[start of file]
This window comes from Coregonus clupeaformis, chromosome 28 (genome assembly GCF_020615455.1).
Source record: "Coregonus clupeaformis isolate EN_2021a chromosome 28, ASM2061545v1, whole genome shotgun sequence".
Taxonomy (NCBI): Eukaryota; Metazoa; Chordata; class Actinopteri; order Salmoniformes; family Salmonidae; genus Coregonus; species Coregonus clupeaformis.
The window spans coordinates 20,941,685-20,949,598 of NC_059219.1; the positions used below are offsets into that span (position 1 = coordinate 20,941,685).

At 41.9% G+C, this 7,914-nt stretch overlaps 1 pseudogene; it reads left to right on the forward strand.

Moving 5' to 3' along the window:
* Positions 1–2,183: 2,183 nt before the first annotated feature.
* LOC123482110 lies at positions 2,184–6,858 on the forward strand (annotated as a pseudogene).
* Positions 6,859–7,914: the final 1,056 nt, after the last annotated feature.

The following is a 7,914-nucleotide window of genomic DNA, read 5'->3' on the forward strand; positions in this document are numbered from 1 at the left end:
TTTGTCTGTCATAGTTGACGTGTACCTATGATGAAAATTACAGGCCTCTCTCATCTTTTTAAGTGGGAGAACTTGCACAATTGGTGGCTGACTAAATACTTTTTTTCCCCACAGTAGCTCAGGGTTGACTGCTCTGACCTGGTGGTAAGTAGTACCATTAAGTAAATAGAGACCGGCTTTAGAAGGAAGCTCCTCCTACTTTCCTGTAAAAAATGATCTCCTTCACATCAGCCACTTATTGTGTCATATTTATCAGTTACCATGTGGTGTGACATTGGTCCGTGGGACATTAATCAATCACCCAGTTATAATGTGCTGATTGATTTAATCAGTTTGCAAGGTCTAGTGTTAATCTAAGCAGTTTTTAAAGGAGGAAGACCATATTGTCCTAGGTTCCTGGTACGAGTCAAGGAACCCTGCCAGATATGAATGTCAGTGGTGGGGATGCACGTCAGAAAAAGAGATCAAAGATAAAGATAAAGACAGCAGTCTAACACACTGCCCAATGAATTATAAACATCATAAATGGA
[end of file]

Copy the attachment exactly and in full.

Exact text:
This window comes from Coregonus clupeaformis, chromosome 28 (genome assembly GCF_020615455.1).
Source record: "Coregonus clupeaformis isolate EN_2021a chromosome 28, ASM2061545v1, whole genome shotgun sequence".
Taxonomy (NCBI): Eukaryota; Metazoa; Chordata; class Actinopteri; order Salmoniformes; family Salmonidae; genus Coregonus; species Coregonus clupeaformis.
The window spans coordinates 20,941,685-20,949,598 of NC_059219.1; the positions used below are offsets into that span (position 1 = coordinate 20,941,685).

At 41.9% G+C, this 7,914-nt stretch overlaps 1 pseudogene; it reads left to right on the forward strand.

Moving 5' to 3' along the window:
* Positions 1–2,183: 2,183 nt before the first annotated feature.
* LOC123482110 lies at positions 2,184–6,858 on the forward strand (annotated as a pseudogene).
* Positions 6,859–7,914: the final 1,056 nt, after the last annotated feature.

The following is a 7,914-nucleotide window of genomic DNA, read 5'->3' on the forward strand; positions in this document are numbered from 1 at the left end:
TTTGTCTGTCATAGTTGACGTGTACCTATGATGAAAATTACAGGCCTCTCTCATCTTTTTAAGTGGGAGAACTTGCACAATTGGTGGCTGACTAAATACTTTTTTTCCCCACAGTAGCTCAGGGTTGACTGCTCTGACCTGGTGGTAAGTAGTACCATTAAGTAAATAGAGACCGGCTTTAGAAGGAAGCTCCTCCTACTTTCCTGTAAAAAATGATCTCCTTCACATCAGCCACTTATTGTGTCATATTTATCAGTTACCATGTGGTGTGACATTGGTCCGTGGGACATTAATCAATCACCCAGTTATAATGTGCTGATTGATTTAATCAGTTTGCAAGGTCTAGTGTTAATCTAAGCAGTTTTTAAAGGAGGAAGACCATATTGTCCTAGGTTCCTGGTACGAGTCAAGGAACCCTGCCAGATATGAATGTCAGTGGTGGGGATGCACGTCAGAAAAAGAGATCAAAGATAAAGATAAAGACAGCAGTCTAACACACTGCCCAATGAATTATAAACATCATAAATGGA